It’s February 2013 and it looks like we’re mere months from mobile Web access surpassing PC access to the Internet worldwide. So, as our mobile devices become the hubs of our work and professional lives, how will the union of big data and mobile devices change the way we work and play?
Data analytics in your hand, in real time?
Touch screens provide an intuitive interface for business intelligence (BI) dashboards and other portals to enterprise big data and the vast amounts of data generated by smartphones and tablets are themselves rich sources of big data.
Business intelligence is all about data-driven decision making and the most useful BI implementations give both executives and users at all levels of an organization near real-time access to data organized, aggregated, and presented in meaningful visualizations.
Barriers to mobile adoption in the enterprise?
Given this need for anytime/anywhere access to BI, analytics, and big data in general, mobile has always been an obvious use case. Yet it has largely been stymied by a few key barriers:
- Local processing power and storage
- Available apps and web interfaces
Recently have cloud, native app, and Web technologies converged to make great user experiences for dashboards and scorecards available on many mobile platforms. But the last thing any company needs is to have an executive’s tablet picked up in the local coffee shop with strategic support data readily available or sensitive forecasts sitting in a widget. Luckily, improved encryption for mobile access to major BI tools have helped address security concerns.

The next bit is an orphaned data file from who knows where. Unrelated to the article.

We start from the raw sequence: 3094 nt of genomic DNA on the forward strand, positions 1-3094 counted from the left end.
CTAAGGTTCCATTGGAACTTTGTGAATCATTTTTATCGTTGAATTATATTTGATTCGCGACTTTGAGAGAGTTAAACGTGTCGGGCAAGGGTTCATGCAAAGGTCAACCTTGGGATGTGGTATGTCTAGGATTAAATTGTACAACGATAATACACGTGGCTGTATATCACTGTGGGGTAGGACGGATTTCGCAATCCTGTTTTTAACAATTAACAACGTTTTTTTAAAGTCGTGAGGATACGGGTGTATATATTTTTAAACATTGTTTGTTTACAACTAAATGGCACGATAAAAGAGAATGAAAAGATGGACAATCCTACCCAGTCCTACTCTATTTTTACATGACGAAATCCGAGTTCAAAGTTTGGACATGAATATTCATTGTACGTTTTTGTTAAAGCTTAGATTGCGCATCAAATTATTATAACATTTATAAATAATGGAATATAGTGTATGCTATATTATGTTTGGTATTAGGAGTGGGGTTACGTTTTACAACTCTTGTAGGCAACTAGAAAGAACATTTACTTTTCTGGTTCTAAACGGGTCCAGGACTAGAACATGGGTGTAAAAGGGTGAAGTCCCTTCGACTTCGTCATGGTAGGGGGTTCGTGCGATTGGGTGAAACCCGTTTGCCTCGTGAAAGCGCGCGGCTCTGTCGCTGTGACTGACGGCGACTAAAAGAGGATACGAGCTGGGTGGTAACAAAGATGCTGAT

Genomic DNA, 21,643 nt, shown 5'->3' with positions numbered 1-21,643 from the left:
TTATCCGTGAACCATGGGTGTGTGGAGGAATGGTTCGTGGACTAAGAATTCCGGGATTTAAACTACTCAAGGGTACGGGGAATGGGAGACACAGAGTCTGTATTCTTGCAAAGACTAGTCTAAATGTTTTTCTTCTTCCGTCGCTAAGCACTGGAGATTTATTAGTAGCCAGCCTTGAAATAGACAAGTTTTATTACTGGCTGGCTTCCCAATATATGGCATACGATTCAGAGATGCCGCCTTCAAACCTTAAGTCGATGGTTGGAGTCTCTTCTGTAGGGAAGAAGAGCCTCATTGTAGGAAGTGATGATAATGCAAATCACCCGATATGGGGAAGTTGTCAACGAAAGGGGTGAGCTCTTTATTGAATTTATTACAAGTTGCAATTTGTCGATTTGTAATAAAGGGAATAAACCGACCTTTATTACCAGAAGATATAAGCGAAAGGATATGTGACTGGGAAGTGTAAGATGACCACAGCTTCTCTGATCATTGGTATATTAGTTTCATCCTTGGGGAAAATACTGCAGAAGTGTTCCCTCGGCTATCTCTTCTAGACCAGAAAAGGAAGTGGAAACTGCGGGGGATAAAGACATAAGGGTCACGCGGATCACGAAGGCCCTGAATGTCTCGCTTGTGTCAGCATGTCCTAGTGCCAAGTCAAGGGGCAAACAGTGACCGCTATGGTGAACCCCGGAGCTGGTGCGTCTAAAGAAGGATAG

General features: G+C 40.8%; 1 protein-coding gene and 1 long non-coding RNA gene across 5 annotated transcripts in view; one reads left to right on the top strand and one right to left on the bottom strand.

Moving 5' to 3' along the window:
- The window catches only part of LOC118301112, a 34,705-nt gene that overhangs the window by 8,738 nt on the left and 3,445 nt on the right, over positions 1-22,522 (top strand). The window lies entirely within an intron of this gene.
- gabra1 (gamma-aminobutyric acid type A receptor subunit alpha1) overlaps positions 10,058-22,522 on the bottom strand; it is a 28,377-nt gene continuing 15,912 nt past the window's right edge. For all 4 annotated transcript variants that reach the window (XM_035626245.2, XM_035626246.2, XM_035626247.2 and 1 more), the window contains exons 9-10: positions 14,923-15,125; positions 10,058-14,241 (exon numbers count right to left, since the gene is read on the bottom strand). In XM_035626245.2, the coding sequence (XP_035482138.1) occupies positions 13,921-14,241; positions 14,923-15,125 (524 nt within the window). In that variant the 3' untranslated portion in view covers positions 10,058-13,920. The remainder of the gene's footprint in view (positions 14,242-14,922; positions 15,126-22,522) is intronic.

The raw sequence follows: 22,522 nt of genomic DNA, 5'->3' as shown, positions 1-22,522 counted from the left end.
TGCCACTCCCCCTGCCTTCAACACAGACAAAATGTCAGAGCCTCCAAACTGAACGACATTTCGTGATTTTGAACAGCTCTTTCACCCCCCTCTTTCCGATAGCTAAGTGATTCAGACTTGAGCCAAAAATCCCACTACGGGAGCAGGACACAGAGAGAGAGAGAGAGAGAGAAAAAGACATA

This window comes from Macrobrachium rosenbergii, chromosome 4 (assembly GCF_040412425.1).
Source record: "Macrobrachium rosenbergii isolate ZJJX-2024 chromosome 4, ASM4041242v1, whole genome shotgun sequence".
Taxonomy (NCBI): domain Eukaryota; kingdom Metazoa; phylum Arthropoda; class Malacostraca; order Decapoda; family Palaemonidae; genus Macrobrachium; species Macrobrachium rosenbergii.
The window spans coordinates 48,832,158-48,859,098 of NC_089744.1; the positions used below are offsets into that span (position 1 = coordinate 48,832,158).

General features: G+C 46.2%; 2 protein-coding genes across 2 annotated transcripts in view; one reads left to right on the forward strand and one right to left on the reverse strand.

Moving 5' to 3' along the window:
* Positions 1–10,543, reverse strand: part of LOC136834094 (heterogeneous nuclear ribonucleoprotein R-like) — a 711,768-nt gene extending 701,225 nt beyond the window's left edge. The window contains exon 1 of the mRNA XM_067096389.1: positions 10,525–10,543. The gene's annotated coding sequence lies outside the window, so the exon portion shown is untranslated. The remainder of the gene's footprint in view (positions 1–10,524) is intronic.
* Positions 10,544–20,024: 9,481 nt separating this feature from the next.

Early signs of big data trends ahead
The take-home message here? Big data is coming to mobile devices in a big way in 2013.
Of course, the reverse is also true. Big data is coming from mobile devices in a big way as well. Whether doctors are enter patient notes in massive health informatics systems, consumers are checking in with various social location apps, or inventory shipments are being tracked in real time by organizations via drivers’ smartphones, the proliferation of mobile devices is adding countess terabytes to the data streams that businesses can leverage for decision support.
Big data approaches that connect the dots in disparate data has great potential to improve our work and home-life experiences. Google Now is an example of big data personalizing the sorts of information being surfaced for us on the Web as, for example, traffic information is displayed based on the location of the user’s next scheduled appointment.
Swiftkey, an alternative Android keyboard, scans a user’s Facebook and Twitter feeds, their RSS subscriptions, and their emails to build a better predictive text engine, combining these bits of information with real-time usage data and message context to radically improve typing capabilities.
So whether mobile devices are accessing, generating, or aggregating data, to paraphrase some great candy marketing, big data and mobile are two great technologies that go great together.